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‘The right hybrid for every acre’: Assembling the social worlds of corn and soy seed‐selling in conventional agricultural techniques

Comi, Matt
Sociologia ruralis 2019 v.59 no.1 pp. 159-176
agronomists, business enterprises, corn, farmers, genetic engineering, hybrids, interviews, marketing, seeds, soybeans, Kansas, Missouri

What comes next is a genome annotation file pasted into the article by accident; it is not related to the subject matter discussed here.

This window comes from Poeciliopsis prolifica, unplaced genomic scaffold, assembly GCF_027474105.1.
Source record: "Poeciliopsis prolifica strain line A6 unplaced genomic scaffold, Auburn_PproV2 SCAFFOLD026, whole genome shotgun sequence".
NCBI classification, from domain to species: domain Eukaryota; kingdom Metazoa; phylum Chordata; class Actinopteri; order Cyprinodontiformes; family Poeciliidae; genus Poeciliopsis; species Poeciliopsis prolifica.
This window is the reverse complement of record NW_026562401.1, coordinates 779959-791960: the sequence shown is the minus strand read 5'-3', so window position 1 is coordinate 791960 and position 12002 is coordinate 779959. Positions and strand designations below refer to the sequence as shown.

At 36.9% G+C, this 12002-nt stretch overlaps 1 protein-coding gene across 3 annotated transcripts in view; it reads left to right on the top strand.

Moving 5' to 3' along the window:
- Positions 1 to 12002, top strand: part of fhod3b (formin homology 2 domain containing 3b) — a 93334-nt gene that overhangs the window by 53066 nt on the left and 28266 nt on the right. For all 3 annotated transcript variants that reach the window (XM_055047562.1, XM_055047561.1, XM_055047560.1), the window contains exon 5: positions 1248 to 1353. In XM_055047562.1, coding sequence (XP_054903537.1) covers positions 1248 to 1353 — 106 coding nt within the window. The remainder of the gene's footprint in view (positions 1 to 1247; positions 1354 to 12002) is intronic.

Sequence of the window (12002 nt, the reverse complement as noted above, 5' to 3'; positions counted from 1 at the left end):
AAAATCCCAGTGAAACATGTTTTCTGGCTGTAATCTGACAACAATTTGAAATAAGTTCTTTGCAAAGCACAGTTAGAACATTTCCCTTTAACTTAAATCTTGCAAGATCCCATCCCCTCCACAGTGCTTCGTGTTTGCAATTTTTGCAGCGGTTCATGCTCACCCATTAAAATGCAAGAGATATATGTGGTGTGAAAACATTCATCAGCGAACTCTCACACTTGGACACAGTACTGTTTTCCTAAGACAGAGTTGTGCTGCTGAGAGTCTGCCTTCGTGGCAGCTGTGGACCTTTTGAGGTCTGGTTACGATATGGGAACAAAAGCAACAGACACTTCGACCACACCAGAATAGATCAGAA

This article looks to better understand seed‐selling assemblages between top‐10 agricultural companies and conventional farmers in the US Midwest by looking to the often ignored participants connecting these groups. Data for this research are drawn from 12 qualitative, on‐site interviews with participants identifying as seed dealers or agronomists who live and work in Northeast Kansas and Northwest Missouri, an agricultural region dominated by the soybean and corn agriculture that has also become ubiquitous in European and global contexts over the last half‐century. This project arises out of assemblage‐thinking approaches to re‐see the social relations between agronomists and agricultural seed. This research suggests that the convergence between genetically engineering hybrid seed stock and the discursive act of marketing that seed stock together coproduces a flexible materiality which is far from discreet or static. Because of this, transitional actors, the seed dealers and agronomists who buy and sell such seeds have unexpectedly outsized clout when considering the agentic capacity of members in conventional agriculture assemblages. By engaging with community members and farmer‐clients, seed dealers co‐produce the worlds and meanings of hybrid seeds and conventional agriculture. This paper explores these relations and considers their implications for imagining more environmentally sustainable futures.